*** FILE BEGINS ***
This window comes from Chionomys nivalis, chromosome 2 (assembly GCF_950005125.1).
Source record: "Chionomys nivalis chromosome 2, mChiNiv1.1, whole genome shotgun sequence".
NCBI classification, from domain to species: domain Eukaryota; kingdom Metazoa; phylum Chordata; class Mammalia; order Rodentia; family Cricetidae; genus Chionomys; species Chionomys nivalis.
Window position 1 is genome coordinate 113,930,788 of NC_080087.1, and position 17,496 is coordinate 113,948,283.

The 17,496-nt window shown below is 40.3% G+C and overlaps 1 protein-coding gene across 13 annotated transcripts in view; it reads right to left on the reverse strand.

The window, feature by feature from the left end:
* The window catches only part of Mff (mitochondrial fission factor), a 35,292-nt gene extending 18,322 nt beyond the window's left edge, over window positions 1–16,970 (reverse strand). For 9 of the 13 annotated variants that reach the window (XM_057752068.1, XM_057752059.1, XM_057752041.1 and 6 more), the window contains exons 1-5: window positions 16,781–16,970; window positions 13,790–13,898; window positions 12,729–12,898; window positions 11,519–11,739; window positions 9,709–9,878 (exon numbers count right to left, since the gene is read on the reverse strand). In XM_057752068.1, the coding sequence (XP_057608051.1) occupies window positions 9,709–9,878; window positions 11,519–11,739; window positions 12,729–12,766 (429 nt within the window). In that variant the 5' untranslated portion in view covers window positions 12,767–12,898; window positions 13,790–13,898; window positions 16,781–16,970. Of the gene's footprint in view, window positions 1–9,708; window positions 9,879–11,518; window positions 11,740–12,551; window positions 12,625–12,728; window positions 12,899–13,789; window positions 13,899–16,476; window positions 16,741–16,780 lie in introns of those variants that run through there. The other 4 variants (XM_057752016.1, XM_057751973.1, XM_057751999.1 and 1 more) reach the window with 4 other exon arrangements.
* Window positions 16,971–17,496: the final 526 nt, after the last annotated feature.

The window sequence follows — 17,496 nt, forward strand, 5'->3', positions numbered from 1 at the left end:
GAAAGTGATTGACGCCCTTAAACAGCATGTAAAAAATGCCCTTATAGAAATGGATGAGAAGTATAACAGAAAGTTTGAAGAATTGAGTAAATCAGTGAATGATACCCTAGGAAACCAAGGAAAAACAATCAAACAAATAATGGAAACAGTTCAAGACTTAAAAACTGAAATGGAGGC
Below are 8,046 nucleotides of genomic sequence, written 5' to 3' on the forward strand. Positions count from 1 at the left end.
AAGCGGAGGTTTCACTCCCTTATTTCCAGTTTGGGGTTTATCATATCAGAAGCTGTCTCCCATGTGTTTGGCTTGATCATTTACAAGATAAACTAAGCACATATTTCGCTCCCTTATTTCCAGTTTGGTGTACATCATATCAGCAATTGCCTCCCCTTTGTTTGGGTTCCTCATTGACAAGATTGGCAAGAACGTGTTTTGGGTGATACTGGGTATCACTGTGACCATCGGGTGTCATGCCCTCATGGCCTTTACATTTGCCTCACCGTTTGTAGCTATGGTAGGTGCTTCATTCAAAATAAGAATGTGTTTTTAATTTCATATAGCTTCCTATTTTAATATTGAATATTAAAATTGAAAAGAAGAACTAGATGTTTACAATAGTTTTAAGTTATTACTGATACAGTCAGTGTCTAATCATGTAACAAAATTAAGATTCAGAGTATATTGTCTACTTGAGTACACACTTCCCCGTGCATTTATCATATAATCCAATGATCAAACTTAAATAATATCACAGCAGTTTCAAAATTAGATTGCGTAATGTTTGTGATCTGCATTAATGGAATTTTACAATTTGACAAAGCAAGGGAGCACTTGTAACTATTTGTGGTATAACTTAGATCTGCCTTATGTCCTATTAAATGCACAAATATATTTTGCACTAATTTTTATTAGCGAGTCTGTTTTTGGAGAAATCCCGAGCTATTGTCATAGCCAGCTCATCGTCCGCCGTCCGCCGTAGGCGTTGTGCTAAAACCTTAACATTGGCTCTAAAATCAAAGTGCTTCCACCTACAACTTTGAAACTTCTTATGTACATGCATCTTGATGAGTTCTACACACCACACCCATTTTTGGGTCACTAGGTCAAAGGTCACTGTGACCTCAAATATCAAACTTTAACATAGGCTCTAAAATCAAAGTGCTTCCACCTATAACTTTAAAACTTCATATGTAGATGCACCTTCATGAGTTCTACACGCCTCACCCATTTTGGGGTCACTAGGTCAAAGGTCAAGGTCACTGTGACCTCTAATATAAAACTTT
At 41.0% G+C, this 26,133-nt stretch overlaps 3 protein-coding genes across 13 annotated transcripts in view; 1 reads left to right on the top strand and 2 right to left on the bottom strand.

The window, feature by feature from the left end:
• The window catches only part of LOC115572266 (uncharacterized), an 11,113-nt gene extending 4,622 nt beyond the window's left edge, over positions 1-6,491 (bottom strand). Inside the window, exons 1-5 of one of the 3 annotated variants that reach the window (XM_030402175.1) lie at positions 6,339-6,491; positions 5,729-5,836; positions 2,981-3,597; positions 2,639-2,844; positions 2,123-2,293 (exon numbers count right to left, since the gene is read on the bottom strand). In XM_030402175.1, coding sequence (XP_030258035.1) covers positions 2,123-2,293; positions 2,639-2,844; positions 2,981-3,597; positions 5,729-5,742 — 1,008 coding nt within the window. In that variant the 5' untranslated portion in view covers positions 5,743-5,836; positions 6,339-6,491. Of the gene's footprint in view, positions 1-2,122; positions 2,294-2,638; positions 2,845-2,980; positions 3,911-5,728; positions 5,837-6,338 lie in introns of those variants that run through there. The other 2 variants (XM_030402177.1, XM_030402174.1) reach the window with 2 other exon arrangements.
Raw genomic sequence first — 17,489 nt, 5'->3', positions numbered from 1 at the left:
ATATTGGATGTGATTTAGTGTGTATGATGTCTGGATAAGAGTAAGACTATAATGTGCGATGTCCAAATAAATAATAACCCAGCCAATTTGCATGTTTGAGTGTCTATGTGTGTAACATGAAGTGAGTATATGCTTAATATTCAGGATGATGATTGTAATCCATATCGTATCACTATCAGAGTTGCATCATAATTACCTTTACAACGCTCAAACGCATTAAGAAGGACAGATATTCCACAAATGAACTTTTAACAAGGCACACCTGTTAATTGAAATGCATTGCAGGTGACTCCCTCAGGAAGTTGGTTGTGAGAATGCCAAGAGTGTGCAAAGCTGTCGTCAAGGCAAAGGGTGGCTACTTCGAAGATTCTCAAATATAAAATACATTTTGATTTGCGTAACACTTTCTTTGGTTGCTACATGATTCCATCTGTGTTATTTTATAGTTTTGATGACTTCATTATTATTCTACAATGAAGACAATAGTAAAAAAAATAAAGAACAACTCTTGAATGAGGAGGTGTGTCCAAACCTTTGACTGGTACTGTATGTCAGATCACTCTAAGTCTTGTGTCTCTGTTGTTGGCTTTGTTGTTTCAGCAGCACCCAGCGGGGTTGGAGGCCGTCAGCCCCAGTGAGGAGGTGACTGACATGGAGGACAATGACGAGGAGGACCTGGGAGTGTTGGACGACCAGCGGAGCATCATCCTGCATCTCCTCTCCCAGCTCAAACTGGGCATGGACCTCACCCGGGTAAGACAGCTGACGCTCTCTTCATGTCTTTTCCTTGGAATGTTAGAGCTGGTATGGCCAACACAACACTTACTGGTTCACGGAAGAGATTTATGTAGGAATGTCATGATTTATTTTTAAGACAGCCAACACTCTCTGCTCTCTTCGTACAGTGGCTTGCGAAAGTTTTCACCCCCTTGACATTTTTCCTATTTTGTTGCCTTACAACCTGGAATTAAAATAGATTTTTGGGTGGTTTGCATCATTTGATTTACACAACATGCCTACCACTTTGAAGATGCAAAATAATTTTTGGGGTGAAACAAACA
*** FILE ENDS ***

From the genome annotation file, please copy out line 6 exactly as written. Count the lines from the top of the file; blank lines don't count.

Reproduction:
The window, feature by feature from the left end: